Scots have always been at the heart of innovation. Whether it’s Alexander Graham Bell inventing the telephone, John Logie Baird creating the television or the medical advances made by Alexander Fleming, Joseph Lister and James Simpson, our nation has a history of creativity that stretches back hundreds of years.
That innovative spirit is alive and well today, in the engineering prowess of the Falkirk Wheel, the graceful majesty of the Kelpies and the stunning plans for the new Victoria & Albert (V&A) Museum of Design in Dundee. Through the weaving of Harris tweed into the patterns for cutting-edge trainers and the architectural grace of the SSE Hydro arena in Glasgow, innovation, architecture and design are all flourishing in 21st century Scotland.
And all three of those elements are being celebrated during 2016 in the Year of Innovation, Architecture & Design (YIAD). Over the course of 12 months, businesses and organisations throughout the nation are being invited to use the themed year to attract visitors to view their exhibitions, taste their wares and enjoy their hospitality.
The latest themed year builds on the success of previous campaigns, including the 2013 Year of Natural Scotland, the second Year of Homecoming in 2014, and last year’s Year of Food & Drink. Homecoming Scotland 2014 generated £136m for the country’s economy, while the Year of Natural Scotland triggered a 12% surge in the number of tourists visiting the countryside and coast. Figures from VisitScotland, the national tourism agency, showed that more than one million people attended the 200-plus events organised during last year’s culinary celebrations, with spending on food and drink by tourists between January and September sitting at £804m, up from £747m during the same period in 2014.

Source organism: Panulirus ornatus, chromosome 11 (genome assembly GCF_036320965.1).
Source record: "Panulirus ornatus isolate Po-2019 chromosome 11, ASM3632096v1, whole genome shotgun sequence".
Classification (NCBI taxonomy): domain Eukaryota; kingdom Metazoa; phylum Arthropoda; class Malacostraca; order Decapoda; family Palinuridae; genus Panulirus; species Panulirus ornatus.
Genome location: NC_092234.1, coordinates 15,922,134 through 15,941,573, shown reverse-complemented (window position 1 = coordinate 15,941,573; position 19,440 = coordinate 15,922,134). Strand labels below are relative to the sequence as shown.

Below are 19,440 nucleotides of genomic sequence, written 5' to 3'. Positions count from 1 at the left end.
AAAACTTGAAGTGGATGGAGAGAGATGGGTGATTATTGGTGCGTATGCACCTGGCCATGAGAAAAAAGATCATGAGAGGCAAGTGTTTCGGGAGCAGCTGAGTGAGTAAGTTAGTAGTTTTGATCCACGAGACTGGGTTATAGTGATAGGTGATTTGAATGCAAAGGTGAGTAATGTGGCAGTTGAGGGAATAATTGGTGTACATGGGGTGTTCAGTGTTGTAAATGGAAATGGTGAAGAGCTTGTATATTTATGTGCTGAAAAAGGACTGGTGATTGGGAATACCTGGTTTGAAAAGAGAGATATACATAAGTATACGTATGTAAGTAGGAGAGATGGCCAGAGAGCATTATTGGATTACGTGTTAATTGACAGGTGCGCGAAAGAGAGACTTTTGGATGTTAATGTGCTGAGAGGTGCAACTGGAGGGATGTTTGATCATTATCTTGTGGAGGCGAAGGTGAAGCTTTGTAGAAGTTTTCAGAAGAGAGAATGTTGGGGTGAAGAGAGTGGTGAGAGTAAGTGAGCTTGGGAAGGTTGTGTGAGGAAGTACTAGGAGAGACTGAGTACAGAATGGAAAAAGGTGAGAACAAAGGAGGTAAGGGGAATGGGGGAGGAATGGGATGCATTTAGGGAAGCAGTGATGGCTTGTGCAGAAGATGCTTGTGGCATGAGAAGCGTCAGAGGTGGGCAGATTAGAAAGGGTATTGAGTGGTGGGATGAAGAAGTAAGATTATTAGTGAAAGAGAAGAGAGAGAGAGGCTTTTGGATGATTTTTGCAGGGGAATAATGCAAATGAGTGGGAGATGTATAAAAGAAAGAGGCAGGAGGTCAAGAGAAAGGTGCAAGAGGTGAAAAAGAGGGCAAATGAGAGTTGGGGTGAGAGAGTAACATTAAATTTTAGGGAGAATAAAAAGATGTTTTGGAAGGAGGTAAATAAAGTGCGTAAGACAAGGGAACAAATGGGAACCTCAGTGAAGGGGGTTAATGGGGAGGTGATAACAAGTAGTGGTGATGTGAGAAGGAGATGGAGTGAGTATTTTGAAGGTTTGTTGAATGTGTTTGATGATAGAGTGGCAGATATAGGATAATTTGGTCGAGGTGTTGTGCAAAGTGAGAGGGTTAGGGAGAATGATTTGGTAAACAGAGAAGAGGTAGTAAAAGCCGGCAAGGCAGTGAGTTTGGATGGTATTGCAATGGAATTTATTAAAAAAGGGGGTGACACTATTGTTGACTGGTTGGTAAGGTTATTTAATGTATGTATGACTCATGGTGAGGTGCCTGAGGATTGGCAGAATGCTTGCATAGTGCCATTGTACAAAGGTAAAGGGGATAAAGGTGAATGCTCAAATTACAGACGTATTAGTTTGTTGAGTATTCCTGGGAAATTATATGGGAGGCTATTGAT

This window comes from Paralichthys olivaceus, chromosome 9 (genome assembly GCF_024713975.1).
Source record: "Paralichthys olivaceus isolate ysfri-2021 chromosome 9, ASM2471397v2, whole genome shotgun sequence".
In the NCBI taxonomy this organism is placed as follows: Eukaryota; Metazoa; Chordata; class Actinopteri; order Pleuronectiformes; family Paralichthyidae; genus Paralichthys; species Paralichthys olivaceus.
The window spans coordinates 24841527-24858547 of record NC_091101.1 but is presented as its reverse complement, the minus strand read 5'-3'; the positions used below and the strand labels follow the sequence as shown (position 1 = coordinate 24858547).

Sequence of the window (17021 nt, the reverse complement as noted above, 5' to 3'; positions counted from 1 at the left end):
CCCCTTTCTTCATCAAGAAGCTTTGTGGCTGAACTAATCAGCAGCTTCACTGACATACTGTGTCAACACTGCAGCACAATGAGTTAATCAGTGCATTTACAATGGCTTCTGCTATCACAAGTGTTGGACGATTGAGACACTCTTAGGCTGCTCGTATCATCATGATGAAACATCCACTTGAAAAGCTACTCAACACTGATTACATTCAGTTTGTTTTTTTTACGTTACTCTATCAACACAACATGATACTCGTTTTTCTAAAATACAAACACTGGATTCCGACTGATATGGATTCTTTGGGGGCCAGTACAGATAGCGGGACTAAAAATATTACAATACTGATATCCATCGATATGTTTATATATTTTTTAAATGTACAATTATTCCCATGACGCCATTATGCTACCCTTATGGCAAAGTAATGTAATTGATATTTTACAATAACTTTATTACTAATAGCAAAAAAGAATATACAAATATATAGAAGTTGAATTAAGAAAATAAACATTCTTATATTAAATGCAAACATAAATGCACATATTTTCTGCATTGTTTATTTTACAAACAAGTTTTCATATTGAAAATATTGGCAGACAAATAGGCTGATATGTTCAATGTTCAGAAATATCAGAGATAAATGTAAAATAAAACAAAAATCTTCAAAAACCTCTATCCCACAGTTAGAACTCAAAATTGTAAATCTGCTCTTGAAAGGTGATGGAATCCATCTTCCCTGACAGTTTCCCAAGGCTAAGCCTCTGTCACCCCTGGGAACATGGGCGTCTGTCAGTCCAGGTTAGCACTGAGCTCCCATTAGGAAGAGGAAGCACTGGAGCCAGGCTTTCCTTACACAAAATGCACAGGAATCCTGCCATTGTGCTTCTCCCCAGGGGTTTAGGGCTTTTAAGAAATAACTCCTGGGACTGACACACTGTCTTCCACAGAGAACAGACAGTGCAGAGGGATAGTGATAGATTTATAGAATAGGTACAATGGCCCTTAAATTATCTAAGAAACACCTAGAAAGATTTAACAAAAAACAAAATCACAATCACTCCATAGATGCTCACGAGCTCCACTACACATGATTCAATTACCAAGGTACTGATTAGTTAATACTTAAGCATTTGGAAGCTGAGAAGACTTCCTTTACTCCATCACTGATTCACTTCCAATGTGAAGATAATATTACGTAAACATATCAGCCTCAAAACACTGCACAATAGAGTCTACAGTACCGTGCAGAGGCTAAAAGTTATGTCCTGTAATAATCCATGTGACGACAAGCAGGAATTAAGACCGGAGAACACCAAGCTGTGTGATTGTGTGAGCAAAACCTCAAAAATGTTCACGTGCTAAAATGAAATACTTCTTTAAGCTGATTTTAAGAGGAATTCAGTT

“The YIAD has begun,” declares tourism minister Fergus Ewing. “Visitors already travel to Scotland to experience world-class architecture and top-class design and the year will build on this heritage with an enticing programme of events that shows Scotland’s creative, modern and inventive approach continues to inspire and influence audiences across the globe.
“Building on the success of Homecoming 2014 and the previous themed years, I encourage the industry to embrace this latest opportunity to show the best of what Scotland has to offer and to invite all of our visitors – from day-trippers to those coming from further afield – to enjoy the diverse range of events on offer throughout the year. The 2016 YIAD offers tourism businesses across Scotland a fantastic opportunity to showcase, celebrate and engage visitors with this wide-ranging and fascinating theme.”
VisitScotland is leading the Scottish Government initiative and is being joined by partners including Architecture & Design Scotland, Creative Scotland, Highlands & Islands Enterprise, Historic Environment Scotland, the National Trust for Scotland, the Royal Incorporation of Architects in Scotland (RIAS), Scottish Enterprise and the Scottish Tourism Alliance.